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To Keep or Delete? Managing E-mails Within the Law

Tuesday, 9th December 2003 at 12:12 pm
Staff Reporter
The explosion of e-mails as part of everyday operations sees different organisations dealing in different ways with this information and its legal significance.

Tuesday, 9th December 2003
at 12:12 pm
Staff Reporter



To Keep or Delete? Managing E-mails Within the Law
Tuesday, 9th December 2003 at 12:12 pm

The explosion of e-mails as part of the everyday operations of the Not for Profit sector (as well as the corporate world) sees different organisations dealing in different ways with this information and its legal significance…so don’t push the ‘delete’ button too quickly or you may be breaking the law!

Is the answer to keep everything electronic? Not according to a recent US study called Legal Obstacles in E-mail Message Destruction – funded by the ARMA International Educational Foundation.

The study shows that there are no simple solutions to this dilemma of managing e-mail to exploit its usefulness while minimising its risk.

And while this is a US based report it uses many examples from Australia, New Zealand and the UK to determine the ‘delete or keep it’ proposition.

It uses the example of the Australia’s National Archives which states that all digital data (ie e-mails) created or received in the conduct of Commonwealth business are Commonwealth records under the Archives Act 1983 and need to be managed in accordance with the Act. Commonwealth Government agencies must manage electronic records with the same care as they manage paper records.

ARMA International Educational Foundation is a Not for Profit research and educational organisation founded in 1997 by ARMA International, a Not for Profit association for records and information management professionals. The foundation funds research projects such as this and other educational opportunities to further promote and develop records and information management.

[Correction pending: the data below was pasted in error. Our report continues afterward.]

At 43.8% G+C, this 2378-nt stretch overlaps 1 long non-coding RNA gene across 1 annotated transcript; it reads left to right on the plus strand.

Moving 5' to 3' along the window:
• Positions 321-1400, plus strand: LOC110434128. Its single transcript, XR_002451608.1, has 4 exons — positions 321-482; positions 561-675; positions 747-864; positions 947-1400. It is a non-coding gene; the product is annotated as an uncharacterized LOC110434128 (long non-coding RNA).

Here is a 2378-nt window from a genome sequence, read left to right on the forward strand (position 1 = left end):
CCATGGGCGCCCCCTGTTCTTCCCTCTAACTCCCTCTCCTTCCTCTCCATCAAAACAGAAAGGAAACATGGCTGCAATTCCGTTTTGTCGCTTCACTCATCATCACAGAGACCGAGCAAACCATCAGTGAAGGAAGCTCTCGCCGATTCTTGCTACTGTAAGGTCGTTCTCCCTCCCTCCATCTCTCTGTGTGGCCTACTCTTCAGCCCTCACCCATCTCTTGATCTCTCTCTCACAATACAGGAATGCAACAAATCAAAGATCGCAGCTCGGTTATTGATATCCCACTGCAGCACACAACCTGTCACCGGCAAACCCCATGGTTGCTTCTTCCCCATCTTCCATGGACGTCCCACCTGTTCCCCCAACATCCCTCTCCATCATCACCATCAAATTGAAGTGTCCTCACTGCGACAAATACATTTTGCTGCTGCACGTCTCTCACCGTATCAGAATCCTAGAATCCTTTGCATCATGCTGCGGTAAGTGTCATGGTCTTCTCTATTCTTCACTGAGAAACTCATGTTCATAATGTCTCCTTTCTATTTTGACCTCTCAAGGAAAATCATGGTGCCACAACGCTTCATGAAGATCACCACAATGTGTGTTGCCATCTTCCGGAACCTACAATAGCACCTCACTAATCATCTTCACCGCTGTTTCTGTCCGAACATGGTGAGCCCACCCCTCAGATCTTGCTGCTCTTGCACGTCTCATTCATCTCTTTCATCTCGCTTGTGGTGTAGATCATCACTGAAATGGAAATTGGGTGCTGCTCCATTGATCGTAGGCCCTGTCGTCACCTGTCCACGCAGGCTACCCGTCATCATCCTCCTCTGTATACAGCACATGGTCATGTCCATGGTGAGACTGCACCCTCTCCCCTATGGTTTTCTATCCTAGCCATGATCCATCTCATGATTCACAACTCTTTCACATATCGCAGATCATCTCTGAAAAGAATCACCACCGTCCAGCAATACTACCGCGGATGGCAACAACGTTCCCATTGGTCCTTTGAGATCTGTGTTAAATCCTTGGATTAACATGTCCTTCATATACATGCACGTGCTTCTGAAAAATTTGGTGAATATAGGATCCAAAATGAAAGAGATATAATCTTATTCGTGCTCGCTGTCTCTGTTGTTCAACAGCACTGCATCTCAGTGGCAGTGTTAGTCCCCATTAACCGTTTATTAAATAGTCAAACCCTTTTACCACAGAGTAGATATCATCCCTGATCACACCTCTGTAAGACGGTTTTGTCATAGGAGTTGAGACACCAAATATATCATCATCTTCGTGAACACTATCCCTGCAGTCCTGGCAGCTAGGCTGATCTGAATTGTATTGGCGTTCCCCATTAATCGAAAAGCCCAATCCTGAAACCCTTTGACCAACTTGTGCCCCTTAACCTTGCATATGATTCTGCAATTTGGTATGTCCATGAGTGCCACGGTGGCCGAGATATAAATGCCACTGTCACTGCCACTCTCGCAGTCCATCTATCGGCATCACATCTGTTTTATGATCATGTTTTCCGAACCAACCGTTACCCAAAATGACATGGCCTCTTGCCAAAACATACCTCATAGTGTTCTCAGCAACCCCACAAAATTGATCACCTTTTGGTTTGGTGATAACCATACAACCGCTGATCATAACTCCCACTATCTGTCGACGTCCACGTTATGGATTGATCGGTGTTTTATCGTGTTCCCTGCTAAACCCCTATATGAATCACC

In recent years, legal precedents in Australia have seen the use of e-mails like any written ‘evidentiary’ documents that need to be kept. As well there are a number of Government Acts that require financial records to be kept…so if they appear in e-mails or are kept electronically they need to be managed.

So what needs to be kept in Australia and for how long?

– Financial records that evidence a transaction – 7 years
– Tax records – 5 years
– Customs records –5 years
– Employment records 7 years
– Occupational Health & Safety records – 7 years
– Evidence of a contract –6 years

Legally organisations should not destroy; (read ‘delete’) records that an organisation knows might be used in litigation. Alternatively organisations should not destroy records that are in their interest to keep!

But how does your organisation manage and maintain all these electronic documents?

The US report says the obvious answer to this dilemma is to devise functional classifications for e-mail, similar to or identical to those of paper or other electronic records, and maintain and purge e-mail based upon this classification scheme.

It says it’s a cheap option because a high percentage of e-mail is purged in short order, while legally or operationally significant items are retained.

Searches to recover desired objects are easier because all retained e-mail is categorised when received or shortly thereafter. Another alternative is paper-based (printout) retention, or maintenance of e-mail as word-processing files.

The report says this option has significant advantages:

– There is no need to create an indexing of filing or indexing systems for e-mail — it is simply incorporated into whatever filing system is already in place, including its retention periods;
– Sophisticated e-mail management software is unneeded; if any records management software is in use, it can be used to manage e-mail in the same manner as other data objects;
– E-mails related to other data objects such as contracts can be physically filed with them (or stored in the same computer directories and folders), making file review and similar activities easier and more complete;
– Little or no specialised training is needed — most e-mail users will be able to print e-mail, or copy to a text file, with little or no additional training.

What a New Year’s resolution! ‘E-mail management’! If you are inspired and you would like an electronic version of the report called Legal Obstacles in E-mail Message Destruction just send us an email with the report title in the subject line to

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